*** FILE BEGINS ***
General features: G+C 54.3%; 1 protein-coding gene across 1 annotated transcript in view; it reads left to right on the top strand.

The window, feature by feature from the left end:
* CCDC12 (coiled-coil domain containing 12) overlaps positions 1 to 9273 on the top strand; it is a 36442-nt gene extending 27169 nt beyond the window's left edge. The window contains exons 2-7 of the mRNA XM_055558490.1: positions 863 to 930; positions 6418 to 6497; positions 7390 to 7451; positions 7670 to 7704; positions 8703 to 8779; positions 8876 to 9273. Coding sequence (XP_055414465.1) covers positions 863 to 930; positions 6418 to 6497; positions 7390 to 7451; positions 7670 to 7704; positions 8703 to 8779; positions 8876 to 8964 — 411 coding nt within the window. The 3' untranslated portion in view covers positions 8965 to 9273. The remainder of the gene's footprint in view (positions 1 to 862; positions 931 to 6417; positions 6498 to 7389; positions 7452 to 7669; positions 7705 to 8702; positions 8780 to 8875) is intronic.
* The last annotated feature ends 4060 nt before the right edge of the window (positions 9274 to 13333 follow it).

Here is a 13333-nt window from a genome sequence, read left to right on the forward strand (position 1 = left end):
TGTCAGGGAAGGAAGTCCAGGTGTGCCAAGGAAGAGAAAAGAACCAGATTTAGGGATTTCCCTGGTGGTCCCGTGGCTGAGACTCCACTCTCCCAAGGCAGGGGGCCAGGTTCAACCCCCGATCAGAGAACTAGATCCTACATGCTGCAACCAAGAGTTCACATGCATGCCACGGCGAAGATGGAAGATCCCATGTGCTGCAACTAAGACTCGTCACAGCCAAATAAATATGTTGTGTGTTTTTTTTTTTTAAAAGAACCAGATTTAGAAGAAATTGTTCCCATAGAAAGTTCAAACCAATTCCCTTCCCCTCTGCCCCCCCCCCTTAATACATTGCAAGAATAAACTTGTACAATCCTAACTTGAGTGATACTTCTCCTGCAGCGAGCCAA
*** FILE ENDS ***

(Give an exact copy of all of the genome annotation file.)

General features: G+C 54.3%; 1 protein-coding gene across 1 annotated transcript in view; it reads left to right on the top strand.

The window, feature by feature from the left end:
* CCDC12 (coiled-coil domain containing 12) overlaps positions 1 to 9273 on the top strand; it is a 36442-nt gene extending 27169 nt beyond the window's left edge. The window contains exons 2-7 of the mRNA XM_055558490.1: positions 863 to 930; positions 6418 to 6497; positions 7390 to 7451; positions 7670 to 7704; positions 8703 to 8779; positions 8876 to 9273. Coding sequence (XP_055414465.1) covers positions 863 to 930; positions 6418 to 6497; positions 7390 to 7451; positions 7670 to 7704; positions 8703 to 8779; positions 8876 to 8964 — 411 coding nt within the window. The 3' untranslated portion in view covers positions 8965 to 9273. The remainder of the gene's footprint in view (positions 1 to 862; positions 931 to 6417; positions 6498 to 7389; positions 7452 to 7669; positions 7705 to 8702; positions 8780 to 8875) is intronic.
* The last annotated feature ends 4060 nt before the right edge of the window (positions 9274 to 13333 follow it).

Here is a 13333-nt window from a genome sequence, read left to right on the forward strand (position 1 = left end):
TGTCAGGGAAGGAAGTCCAGGTGTGCCAAGGAAGAGAAAAGAACCAGATTTAGGGATTTCCCTGGTGGTCCCGTGGCTGAGACTCCACTCTCCCAAGGCAGGGGGCCAGGTTCAACCCCCGATCAGAGAACTAGATCCTACATGCTGCAACCAAGAGTTCACATGCATGCCACGGCGAAGATGGAAGATCCCATGTGCTGCAACTAAGACTCGTCACAGCCAAATAAATATGTTGTGTGTTTTTTTTTTTTAAAAGAACCAGATTTAGAAGAAATTGTTCCCATAGAAAGTTCAAACCAATTCCCTTCCCCTCTGCCCCCCCCCCTTAATACATTGCAAGAATAAACTTGTACAATCCTAACTTGAGTGATACTTCTCCTGCAGCGAGCCAA